bs0u0155, Mar 16 2020
  

       The importance of this idea goes far beyond just bike locks and into anything with a lock or other grindable/sawable protection on it.   

       Someone with a small safe may want to enhance the combination lock with cut-off wheel resistant tubes surrounding the safe held together by U-shaped locks.   

       Do this at home: "Fill a steel tube with an epoxy resin mixed with big/small chunks of carbide and some steel powder and you're done."   

       The importance of this idea goes far beyond just bike locks and into anything with a lock or other grindable/sawable protection on it.   

       Someone with a small safe may want to enhance the combination lock with cut-off wheel resistant tubes surrounding the safe held together by U-shaped locks.   

       The importance of this idea goes far beyond just bike locks and into anything with a lock on it.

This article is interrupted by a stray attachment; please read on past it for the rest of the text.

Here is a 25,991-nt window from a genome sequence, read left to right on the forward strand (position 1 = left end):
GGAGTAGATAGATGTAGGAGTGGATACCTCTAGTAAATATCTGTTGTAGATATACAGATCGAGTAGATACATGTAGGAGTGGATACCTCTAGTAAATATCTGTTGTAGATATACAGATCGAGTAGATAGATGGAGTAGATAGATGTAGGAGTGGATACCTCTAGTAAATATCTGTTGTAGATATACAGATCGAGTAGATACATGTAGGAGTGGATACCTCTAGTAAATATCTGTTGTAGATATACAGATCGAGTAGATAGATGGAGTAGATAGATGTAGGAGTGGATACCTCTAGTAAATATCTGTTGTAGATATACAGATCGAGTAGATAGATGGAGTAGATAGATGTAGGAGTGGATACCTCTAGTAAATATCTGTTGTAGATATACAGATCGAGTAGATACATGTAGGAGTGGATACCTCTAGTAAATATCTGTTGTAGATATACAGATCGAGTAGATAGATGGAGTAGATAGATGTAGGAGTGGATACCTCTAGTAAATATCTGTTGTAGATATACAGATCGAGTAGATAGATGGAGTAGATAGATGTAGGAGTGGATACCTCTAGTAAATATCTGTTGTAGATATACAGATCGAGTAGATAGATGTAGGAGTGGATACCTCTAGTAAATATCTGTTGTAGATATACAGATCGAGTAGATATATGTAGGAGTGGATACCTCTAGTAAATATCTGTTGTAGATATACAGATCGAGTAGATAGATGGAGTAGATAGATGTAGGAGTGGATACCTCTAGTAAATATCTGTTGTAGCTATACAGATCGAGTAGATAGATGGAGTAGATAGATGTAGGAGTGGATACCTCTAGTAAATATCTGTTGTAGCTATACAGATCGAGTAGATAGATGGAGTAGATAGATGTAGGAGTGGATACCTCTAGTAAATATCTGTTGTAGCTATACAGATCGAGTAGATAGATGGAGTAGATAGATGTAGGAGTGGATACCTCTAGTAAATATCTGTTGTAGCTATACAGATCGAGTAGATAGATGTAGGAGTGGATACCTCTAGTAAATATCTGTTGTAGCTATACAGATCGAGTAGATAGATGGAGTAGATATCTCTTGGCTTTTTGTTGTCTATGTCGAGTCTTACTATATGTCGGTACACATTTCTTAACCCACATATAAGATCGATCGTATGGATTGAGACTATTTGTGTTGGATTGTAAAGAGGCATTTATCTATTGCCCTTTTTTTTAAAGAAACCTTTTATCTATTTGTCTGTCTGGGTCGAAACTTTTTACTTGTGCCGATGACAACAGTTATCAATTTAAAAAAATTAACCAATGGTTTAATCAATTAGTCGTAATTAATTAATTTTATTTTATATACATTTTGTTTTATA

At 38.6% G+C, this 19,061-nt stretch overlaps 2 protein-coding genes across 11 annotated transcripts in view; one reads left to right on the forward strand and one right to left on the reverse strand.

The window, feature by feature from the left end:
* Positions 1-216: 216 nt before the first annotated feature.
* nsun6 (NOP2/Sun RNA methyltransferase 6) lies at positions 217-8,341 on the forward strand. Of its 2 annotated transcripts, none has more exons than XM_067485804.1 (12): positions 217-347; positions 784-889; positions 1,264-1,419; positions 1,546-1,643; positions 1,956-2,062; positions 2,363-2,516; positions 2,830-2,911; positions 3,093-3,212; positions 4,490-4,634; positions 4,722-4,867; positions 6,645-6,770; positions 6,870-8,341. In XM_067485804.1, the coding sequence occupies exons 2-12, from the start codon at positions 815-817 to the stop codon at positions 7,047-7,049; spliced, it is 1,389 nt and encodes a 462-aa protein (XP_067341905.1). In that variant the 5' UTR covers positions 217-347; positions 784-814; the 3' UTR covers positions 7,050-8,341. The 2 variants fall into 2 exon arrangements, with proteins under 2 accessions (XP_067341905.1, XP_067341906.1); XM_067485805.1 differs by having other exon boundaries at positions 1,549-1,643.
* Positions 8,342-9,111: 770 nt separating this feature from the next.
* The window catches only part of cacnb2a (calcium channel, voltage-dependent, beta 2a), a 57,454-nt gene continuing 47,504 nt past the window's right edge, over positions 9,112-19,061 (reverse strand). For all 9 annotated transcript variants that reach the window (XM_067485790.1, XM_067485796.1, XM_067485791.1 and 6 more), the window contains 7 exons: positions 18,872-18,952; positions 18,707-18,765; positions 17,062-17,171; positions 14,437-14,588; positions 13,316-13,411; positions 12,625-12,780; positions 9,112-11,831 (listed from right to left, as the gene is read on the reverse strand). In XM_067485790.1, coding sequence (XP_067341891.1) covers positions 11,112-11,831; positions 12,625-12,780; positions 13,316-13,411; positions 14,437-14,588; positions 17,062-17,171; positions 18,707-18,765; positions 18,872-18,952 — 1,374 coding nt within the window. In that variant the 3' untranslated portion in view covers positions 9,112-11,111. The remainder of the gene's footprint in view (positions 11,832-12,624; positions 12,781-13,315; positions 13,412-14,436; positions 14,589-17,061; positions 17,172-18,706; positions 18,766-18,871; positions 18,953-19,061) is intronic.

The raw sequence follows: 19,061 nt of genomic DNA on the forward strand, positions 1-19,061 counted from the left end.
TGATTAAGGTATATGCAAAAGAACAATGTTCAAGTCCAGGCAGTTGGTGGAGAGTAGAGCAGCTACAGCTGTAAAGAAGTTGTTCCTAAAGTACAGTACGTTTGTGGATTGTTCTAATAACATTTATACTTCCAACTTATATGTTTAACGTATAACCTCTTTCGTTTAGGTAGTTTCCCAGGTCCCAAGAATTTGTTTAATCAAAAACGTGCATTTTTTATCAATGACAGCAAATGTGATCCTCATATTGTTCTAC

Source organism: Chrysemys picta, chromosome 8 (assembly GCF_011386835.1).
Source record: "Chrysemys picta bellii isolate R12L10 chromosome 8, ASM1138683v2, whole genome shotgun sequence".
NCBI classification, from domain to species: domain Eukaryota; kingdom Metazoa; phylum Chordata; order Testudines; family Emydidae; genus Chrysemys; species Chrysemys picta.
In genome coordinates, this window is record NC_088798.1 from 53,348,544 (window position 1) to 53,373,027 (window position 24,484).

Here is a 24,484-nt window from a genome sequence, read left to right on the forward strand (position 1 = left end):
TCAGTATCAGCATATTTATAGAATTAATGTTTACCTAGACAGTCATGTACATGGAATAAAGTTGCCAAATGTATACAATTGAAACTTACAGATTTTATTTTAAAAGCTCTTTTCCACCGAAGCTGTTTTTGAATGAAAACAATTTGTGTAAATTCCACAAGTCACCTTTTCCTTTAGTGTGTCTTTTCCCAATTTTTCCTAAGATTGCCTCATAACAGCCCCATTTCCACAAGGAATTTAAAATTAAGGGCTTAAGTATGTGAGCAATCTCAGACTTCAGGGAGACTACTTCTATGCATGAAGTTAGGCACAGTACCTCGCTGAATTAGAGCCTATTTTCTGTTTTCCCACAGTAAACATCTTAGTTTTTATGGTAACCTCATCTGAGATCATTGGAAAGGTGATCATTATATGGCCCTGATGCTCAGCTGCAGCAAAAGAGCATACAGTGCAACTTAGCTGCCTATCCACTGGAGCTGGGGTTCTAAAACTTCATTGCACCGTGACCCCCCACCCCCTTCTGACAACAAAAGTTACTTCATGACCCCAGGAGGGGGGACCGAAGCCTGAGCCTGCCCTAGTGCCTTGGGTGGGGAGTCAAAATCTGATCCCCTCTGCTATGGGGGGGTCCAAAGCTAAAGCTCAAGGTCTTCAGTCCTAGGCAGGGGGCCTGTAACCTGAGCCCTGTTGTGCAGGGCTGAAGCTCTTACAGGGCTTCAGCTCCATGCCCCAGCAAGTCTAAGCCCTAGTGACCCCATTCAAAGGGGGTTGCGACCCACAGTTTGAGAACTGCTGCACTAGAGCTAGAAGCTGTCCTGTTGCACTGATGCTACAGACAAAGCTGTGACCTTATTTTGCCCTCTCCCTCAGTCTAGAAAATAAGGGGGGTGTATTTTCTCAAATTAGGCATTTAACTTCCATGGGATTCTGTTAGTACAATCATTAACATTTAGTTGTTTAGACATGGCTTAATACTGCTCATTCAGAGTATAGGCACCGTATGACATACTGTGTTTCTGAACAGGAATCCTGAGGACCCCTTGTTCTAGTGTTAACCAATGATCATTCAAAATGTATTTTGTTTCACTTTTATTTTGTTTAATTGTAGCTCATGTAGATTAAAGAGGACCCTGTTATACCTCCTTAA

Someone with a small safe may want to enhance the combination lock with cut-of wheel resistant tubes surrounding the safe held together by U-shaped locks.   

       Try this with a straight steel tube at a home, if a cut off wheel well not cut through it this is worth a patent search and patent in my opinion.   

       Do this at home: "Fill a steel tube with an epoxy resin mixed with big/small chunks of carbide and some steel powder and you're done."   

       Search the Internet for "how to license a patent" and look up the "Houston Inventors Association COMPANIES LOOKING FOR NEW PRODUCTS."   

       Be careful as:   

       "97% of patents never make any money." Search for that phrase on the net.   

       Search for "most businesses fail within * years" in Google   

       Be careful out there.
Sunstone, Apr 27 2020
  

       //You're describing ceramic vehicle armour//   

       Yes he is. Except that it's not armor. Or ceramic. Or mounted on a vehicle that way. Or anything resembling ceramic vehicle armor at all, actually.
Voice, Apr 27 2020
  

       // an epoxy resin mixed with big/small chunks of carbide and some steel powder and you're done. //   

       That's how ceramic armour is constituted; and the device is mounted on a vehicle, though not as an outer casing.   

       It's creating a core resistant to impact and abrasion, with the same mechanical properties as composite armour.
8th of 7, Apr 27 2020